By Carmen Reinhart (*) Argentina recently emerged from nearly 15 years of the most litigious sovereign default in modern times, if not ever. Now it has the opportunity to reenter the global financial system and build a more stable and prosperous future. It is a chance that the country must be careful not to squander.
Daniel A. Pollack, Special Master appointed to preside over settlement negotiations between the Republic of Argentina and its “Holdout” Bondholders, this morning (29 February) issued the following statement:
Addressing the UN General Assembly, President Cristina Fernandez accused the United States of 'protecting' a former Argentine intelligence agent, blasted the speculative or 'vulture funds', gave details of the Iran-US-Argentina dealings and to everybody's surprise did not mention a word about the Falkland Islands sovereignty claim.
The United Nations General Assembly has approved a resolution put forward by Argentina regarding sovereign debt restructuring, which seeks to limit the movement of speculative funds in influencing such actions.
A United Nations committee, after six months work, on Tuesday, unanimously adopted a historic report that establishes nine principles for restructuring sovereign debt, the committee's chair Sacha Llorenti of Bolivia told reporters.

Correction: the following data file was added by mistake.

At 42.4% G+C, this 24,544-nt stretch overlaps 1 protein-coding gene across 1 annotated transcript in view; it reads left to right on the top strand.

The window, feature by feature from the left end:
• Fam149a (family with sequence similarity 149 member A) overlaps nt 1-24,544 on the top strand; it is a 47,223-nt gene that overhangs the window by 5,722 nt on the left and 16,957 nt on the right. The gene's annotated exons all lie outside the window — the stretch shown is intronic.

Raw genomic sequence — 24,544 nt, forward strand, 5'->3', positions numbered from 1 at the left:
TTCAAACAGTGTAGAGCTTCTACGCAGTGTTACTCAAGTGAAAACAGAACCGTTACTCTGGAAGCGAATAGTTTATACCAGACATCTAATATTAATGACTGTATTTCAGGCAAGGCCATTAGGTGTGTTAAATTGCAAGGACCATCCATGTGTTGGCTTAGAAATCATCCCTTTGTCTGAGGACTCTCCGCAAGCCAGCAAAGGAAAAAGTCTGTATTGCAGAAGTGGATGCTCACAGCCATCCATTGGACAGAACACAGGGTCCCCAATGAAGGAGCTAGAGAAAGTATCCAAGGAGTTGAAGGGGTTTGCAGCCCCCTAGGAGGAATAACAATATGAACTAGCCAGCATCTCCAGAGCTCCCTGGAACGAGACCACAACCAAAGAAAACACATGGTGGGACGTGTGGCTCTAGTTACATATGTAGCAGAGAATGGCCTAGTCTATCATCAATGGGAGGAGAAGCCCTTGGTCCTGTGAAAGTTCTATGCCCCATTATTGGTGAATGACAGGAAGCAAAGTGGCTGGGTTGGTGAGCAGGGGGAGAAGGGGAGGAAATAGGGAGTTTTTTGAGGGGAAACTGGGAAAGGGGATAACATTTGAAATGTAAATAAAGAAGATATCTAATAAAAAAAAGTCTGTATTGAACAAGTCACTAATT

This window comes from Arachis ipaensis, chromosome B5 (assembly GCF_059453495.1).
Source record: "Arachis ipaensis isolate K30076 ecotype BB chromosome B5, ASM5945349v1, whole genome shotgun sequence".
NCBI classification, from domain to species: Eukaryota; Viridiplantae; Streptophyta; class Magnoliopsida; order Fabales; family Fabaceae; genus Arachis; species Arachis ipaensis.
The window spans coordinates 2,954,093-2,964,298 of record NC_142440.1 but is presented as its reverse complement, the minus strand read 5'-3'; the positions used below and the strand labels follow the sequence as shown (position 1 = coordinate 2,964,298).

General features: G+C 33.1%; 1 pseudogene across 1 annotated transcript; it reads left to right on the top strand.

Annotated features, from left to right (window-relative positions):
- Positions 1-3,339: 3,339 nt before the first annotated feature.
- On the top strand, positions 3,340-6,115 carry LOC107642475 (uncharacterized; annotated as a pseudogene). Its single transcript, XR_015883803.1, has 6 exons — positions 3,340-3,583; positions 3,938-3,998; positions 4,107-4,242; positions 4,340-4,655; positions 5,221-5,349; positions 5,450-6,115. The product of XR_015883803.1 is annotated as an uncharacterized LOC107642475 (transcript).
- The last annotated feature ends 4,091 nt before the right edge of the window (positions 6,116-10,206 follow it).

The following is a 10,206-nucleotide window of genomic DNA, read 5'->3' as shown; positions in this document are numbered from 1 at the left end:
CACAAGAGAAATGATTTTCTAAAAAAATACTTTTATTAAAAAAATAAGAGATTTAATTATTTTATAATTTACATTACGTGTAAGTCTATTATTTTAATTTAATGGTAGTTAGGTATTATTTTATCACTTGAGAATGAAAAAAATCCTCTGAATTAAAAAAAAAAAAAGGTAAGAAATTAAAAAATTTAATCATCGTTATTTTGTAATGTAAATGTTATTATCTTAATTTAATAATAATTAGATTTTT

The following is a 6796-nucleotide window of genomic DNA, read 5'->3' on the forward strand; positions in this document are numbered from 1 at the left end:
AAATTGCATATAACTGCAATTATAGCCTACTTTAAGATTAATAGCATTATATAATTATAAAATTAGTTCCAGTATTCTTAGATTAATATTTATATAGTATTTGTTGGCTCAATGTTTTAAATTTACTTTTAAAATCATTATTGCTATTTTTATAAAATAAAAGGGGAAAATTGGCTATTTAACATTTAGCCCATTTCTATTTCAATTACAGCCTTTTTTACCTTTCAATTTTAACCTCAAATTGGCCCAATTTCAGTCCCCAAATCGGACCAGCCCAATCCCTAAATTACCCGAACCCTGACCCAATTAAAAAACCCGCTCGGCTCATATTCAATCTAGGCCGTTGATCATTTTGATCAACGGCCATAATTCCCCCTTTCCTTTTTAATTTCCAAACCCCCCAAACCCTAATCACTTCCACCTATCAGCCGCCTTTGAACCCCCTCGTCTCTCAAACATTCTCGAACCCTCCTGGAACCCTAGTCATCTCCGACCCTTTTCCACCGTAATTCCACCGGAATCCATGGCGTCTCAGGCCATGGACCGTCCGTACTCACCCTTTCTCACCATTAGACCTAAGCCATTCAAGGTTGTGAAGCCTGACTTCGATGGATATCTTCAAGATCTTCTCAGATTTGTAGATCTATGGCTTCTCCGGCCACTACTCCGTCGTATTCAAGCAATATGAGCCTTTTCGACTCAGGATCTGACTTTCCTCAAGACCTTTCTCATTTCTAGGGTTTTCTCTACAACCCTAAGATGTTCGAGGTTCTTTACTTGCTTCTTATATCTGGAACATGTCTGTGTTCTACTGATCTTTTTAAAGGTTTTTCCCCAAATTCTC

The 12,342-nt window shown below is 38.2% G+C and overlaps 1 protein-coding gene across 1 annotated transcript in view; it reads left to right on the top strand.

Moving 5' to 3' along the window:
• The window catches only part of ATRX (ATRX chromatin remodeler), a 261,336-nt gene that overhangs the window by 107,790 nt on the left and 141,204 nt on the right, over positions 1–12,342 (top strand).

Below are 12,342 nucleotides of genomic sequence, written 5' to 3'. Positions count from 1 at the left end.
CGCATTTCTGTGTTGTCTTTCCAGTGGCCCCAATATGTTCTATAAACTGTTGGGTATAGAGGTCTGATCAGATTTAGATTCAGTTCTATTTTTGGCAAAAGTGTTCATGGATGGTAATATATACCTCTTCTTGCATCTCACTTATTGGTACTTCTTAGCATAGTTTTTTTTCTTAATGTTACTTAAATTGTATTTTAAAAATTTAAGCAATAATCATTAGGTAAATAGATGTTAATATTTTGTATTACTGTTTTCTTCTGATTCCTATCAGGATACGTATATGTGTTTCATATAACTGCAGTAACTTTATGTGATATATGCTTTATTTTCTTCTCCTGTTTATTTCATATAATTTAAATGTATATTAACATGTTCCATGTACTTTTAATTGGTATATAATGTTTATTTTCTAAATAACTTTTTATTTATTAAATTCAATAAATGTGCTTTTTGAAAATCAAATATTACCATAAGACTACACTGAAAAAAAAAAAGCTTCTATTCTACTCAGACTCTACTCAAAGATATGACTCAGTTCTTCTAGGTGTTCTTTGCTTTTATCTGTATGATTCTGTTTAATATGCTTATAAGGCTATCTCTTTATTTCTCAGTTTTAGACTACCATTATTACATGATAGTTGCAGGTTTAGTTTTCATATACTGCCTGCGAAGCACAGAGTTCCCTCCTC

Nobel Prize-winning economist Joseph Stiglitz has reiterated his support for a wider system of control on international sovereign debt restructuring, citing the examples of Argentina, Greece and Ukraine to back up his assertion that the area needs more supervision to protect those involved.
Argentina expressed satisfaction with the Brussels Declaration at the end of the two-day European Union/Celac summit because it included strong backing to the country's efforts to change international rules regulating restructuring of sovereign debt and also there was a mention to territorial integrity, a tangent statement referred to the ongoing dispute over Falkland Islands sovereignty.
The official communiqué of the G20 summit released at the end of the bloc’s meeting in Brisbane, Australia, included a paragraph on sovereign debt restructuring process, as requested by Argentina. Economy Minister Axel Kicillof and Foreign Minister Héctor Timerman celebrated it and described it as ‘historic’.
As Argentine President Cristina Fernandez readies for her annual trip to New York to speak at the United Nations General Assembly, US interim ambassador in Buenos Aires Kevin Sullivan ratified that Washington will not back the UN sovereign debt resolution sparked by Argentina’s legal battle with its holdout creditors.
Argentina will pay holders of its restructured sovereign debt, thanks to a bill passed by its Congress last week despite a US court ruling, the country's economy minister told a local radio show on Sunday.